At the moment we kind of reinforce sleepiness and sleeplessness in our working environment, and in that situation you could expect to see some economic benefits from increased productivity because if people work less, but better having slept well this would benefit society, benefit the individual and I think it would also benefit the economy.
How to fix this sleep problem
In addition to fixing sleep on an individual level, Espie believes a public health approach is needed, an intervention from the NHS and a societal level change.
Just as adding fluoride to the water reduces dental decay, there can be a national response to sleep deprivation.
My concern about all of this, as a society and as a health service, we don’t take sleep seriously enough to devote resources to it and the effects on this in terms of incident illness and productivity is disregarded.
There needs to be a public health focus on the importance of sleep, and to support them in every aspect of life to ensure they got sufficient sleep.
The change required would also be about our attitudes; it ought to become improper for a person to brag about how little sleep they had.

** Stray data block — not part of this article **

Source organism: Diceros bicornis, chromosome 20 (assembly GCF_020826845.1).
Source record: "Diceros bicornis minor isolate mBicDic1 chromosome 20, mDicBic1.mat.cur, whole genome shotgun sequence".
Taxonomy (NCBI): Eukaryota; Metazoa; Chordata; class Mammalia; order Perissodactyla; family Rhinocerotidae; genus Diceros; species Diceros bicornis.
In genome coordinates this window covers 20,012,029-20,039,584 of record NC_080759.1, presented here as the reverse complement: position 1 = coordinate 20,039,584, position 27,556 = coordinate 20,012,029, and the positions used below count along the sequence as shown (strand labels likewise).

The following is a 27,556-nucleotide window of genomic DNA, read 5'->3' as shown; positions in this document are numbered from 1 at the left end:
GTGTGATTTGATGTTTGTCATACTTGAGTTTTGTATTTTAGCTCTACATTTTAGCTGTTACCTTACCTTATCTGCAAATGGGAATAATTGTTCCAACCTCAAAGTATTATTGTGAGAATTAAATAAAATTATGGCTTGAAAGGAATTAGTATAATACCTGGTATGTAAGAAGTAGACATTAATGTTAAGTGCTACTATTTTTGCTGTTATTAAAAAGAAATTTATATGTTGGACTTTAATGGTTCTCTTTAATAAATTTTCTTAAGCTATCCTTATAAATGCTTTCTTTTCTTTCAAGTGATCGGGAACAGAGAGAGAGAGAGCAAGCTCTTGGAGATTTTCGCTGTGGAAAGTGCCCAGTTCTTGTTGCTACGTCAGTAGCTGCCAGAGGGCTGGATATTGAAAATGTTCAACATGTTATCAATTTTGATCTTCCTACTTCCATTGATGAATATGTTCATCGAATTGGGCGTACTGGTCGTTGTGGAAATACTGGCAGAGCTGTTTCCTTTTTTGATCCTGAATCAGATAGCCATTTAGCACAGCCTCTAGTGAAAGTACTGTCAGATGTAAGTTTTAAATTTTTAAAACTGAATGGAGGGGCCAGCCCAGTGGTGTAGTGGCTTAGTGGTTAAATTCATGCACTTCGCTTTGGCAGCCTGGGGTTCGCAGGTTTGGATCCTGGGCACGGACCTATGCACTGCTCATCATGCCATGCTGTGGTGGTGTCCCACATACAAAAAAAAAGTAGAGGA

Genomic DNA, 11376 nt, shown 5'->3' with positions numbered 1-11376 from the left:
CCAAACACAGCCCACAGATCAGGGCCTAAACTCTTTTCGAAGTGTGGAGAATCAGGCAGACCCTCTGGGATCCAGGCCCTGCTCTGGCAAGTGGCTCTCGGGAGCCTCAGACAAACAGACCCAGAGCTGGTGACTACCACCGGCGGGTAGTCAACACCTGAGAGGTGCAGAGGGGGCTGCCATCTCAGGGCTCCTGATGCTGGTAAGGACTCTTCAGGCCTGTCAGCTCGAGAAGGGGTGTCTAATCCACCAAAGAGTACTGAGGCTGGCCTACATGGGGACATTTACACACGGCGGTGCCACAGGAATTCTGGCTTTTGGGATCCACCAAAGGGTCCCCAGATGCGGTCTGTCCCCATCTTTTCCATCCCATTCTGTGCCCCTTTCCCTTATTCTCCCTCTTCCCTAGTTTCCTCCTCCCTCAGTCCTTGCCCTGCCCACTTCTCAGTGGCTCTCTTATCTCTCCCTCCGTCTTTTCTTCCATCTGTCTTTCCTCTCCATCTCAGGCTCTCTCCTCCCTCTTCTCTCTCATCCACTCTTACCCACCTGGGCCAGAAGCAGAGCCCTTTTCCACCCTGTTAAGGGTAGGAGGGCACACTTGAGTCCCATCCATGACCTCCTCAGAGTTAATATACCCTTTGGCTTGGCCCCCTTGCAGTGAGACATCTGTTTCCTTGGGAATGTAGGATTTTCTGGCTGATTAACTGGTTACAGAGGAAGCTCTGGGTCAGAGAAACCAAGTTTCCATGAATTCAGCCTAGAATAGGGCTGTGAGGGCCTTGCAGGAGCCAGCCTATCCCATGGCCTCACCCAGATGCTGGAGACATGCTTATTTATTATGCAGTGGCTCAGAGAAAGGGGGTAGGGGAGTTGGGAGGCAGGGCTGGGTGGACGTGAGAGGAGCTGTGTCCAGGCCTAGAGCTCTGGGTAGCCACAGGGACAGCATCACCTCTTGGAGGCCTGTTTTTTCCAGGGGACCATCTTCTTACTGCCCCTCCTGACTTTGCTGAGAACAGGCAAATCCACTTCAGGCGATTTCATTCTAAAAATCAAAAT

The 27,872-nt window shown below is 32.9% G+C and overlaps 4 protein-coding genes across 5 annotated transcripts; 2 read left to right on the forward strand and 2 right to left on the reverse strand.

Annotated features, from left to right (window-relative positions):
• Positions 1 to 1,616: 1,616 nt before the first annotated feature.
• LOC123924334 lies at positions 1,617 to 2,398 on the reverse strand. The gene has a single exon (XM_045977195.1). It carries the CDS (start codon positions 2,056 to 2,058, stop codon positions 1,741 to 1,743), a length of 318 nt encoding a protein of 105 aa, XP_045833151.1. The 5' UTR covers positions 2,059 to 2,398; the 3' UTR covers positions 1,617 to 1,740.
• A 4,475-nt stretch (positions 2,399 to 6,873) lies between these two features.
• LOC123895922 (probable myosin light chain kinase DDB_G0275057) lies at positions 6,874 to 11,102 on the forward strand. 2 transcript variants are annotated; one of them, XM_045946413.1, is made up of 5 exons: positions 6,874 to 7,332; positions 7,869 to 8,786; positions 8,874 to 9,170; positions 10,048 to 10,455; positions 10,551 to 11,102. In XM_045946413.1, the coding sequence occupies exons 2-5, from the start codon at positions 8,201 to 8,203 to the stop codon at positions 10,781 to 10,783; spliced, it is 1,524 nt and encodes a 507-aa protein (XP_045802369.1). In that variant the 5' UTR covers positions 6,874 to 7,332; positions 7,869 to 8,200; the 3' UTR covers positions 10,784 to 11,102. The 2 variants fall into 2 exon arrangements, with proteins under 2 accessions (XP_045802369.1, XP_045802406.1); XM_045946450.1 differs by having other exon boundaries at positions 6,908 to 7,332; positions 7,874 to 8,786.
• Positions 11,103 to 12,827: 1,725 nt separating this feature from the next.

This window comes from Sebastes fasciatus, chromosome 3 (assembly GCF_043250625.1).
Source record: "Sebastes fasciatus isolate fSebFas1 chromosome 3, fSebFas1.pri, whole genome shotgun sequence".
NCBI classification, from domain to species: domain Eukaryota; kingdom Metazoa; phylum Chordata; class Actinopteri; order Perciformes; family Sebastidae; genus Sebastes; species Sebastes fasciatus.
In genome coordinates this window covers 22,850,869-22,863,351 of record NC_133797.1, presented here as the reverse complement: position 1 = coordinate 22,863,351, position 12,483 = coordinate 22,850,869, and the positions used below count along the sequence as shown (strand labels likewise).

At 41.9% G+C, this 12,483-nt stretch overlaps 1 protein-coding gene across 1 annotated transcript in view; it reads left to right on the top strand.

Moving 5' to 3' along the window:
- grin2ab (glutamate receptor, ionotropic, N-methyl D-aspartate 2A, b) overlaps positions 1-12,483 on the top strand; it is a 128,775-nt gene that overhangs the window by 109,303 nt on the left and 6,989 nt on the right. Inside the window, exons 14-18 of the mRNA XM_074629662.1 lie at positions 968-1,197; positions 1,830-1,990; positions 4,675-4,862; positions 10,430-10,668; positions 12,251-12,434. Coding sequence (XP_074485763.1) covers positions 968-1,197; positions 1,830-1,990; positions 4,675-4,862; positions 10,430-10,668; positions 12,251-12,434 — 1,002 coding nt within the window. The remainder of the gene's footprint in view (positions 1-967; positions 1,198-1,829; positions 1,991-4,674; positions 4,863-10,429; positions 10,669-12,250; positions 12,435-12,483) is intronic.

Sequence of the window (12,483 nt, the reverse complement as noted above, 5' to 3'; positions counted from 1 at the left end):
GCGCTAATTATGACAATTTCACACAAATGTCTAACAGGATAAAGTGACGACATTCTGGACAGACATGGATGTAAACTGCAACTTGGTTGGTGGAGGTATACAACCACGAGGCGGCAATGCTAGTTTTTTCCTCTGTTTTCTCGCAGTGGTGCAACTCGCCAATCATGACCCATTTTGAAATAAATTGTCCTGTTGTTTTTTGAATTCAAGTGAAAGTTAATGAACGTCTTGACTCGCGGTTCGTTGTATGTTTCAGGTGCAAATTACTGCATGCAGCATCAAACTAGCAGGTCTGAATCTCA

On the individual level, he recommends cognitive behaviour therapies rather than sleeping tablets.
CBT directly address the things that underpin insomnia, things such as the racing mind, helping people combat that, and the cognitive repairs to help you get the right pattern of sleep and to ensure you’re sleeping properly at the right time.
If you try to treat problems with sleeping pills they may only help you to sleep a little bit better, but they can also degrade your day time performance because you remain sleepy.
While CBT often requires face to face interactions, digital technology makes it accessible to people on the same scale that a national programme of sleeping pills might.
This is fixable, this is a treatable situation…There are people who really need help, they have difficulties with their sleep, insomnia is treatable, and these are scalable [thanks to digital technology]
Espie is a co-founder of Sleepio, which was recently the subject of a clinical trial (its seventh) published in The Lancet - Psychiatry.
It was the largest randomised control trial of a CBT intervention ever published.
The study showed that by improving sleep you can also improve people’s mood and reduce symptoms of anxiety and depression, and CBT delivered remotely through Sleepio was an effective treatment.